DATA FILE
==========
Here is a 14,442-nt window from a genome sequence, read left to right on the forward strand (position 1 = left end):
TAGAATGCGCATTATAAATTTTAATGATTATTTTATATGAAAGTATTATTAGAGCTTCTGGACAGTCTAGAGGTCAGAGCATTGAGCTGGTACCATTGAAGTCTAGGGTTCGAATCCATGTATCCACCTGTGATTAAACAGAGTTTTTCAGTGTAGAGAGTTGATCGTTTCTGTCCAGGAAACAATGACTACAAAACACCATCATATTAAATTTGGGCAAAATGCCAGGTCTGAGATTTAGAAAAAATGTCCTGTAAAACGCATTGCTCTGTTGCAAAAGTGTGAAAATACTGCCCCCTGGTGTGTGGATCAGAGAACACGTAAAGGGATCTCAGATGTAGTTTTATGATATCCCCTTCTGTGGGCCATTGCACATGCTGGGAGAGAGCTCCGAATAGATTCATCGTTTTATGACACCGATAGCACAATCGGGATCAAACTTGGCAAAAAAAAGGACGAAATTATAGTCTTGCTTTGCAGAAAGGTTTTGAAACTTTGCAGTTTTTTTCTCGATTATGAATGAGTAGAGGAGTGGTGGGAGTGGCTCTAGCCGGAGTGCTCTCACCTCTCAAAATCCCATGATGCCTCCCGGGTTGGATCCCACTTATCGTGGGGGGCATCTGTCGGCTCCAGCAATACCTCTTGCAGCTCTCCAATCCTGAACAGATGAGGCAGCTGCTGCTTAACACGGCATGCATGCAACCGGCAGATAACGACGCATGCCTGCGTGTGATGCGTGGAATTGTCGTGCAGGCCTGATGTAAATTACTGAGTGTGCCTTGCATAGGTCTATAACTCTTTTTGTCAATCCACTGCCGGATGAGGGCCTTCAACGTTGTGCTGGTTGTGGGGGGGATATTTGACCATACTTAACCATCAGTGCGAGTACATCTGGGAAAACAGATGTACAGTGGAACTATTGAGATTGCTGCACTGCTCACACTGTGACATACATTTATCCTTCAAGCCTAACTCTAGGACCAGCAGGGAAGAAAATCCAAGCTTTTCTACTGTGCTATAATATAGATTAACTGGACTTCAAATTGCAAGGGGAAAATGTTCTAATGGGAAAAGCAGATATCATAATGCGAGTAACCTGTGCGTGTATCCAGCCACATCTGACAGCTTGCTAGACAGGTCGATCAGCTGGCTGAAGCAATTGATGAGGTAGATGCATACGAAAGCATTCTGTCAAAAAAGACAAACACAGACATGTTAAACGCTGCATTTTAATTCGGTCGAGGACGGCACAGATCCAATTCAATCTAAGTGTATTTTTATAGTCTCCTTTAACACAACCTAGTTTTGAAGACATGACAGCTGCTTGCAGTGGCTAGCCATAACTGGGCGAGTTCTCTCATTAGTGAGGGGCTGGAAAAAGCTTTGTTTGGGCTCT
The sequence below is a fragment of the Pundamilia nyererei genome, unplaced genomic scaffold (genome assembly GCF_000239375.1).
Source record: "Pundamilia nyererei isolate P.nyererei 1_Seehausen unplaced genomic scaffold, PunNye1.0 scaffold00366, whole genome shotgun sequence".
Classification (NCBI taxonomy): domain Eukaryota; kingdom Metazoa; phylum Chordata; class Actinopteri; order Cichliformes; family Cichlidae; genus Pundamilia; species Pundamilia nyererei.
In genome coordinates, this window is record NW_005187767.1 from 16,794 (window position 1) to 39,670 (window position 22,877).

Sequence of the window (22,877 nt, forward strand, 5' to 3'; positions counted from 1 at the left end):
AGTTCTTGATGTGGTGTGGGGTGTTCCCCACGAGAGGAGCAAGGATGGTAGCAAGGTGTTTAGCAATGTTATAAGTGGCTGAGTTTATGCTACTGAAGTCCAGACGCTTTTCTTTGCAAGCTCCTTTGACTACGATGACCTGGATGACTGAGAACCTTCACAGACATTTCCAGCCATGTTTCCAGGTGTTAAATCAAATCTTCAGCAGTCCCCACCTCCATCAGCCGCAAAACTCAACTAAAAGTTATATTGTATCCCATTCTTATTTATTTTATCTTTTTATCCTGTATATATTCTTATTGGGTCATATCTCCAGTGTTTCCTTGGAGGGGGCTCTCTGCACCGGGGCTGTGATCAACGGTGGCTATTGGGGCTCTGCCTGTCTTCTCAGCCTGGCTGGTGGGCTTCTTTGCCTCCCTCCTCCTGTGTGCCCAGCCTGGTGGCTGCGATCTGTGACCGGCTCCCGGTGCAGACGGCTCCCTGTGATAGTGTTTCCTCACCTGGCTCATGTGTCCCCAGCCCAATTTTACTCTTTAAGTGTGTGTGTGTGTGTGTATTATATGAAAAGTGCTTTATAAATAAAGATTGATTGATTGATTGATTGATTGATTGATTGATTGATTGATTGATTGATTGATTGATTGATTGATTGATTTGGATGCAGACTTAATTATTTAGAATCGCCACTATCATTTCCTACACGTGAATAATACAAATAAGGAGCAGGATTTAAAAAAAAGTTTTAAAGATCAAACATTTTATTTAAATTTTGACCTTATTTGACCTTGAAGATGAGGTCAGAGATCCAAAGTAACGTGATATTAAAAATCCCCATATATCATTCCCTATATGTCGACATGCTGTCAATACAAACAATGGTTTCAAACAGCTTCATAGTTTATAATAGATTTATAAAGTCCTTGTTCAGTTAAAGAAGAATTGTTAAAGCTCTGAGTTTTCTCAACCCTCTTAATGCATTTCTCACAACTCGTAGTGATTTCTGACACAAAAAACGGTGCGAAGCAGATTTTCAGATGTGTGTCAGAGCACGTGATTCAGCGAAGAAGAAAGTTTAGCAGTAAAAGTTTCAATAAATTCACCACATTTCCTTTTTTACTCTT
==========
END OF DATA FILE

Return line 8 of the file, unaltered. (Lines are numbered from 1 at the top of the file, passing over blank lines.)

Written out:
AGTTCTTGATGTGGTGTGGGGTGTTCCCCACGAGAGGAGCAAGGATGGTAGCAAGGTGTTTAGCAATGTTATAAGTGGCTGAGTTTATGCTACTGAAGTCCAGACGCTTTTCTTTGCAAGCTCCTTTGACTACGATGACCTGGATGACTGAGAACCTTCACAGACATTTCCAGCCATGTTTCCAGGTGTTAAATCAAATCTTCAGCAGTCCCCACCTCCATCAGCCGCAAAACTCAACTAAAAGTTATATTGTATCCCATTCTTATTTATTTTATCTTTTTATCCTGTATATATTCTTATTGGGTCATATCTCCAGTGTTTCCTTGGAGGGGGCTCTCTGCACCGGGGCTGTGATCAACGGTGGCTATTGGGGCTCTGCCTGTCTTCTCAGCCTGGCTGGTGGGCTTCTTTGCCTCCCTCCTCCTGTGTGCCCAGCCTGGTGGCTGCGATCTGTGACCGGCTCCCGGTGCAGACGGCTCCCTGTGATAGTGTTTCCTCACCTGGCTCATGTGTCCCCAGCCCAATTTTACTCTTTAAGTGTGTGTGTGTGTGTGTATTATATGAAAAGTGCTTTATAAATAAAGATTGATTGATTGATTGATTGATTGATTGATTGATTGATTGATTGATTGATTGATTGATTGATTGATTGATTTGGATGCAGACTTAATTATTTAGAATCGCCACTATCATTTCCTACACGTGAATAATACAAATAAGGAGCAGGATTTAAAAAAAAGTTTTAAAGATCAAACATTTTATTTAAATTTTGACCTTATTTGACCTTGAAGATGAGGTCAGAGATCCAAAGTAACGTGATATTAAAAATCCCCATATATCATTCCCTATATGTCGACATGCTGTCAATACAAACAATGGTTTCAAACAGCTTCATAGTTTATAATAGATTTATAAAGTCCTTGTTCAGTTAAAGAAGAATTGTTAAAGCTCTGAGTTTTCTCAACCCTCTTAATGCATTTCTCACAACTCGTAGTGATTTCTGACACAAAAAACGGTGCGAAGCAGATTTTCAGATGTGTGTCAGAGCACGTGATTCAGCGAAGAAGAAAGTTTAGCAGTAAAAGTTTCAATAAATTCACCACATTTCCTTTTTTACTCTT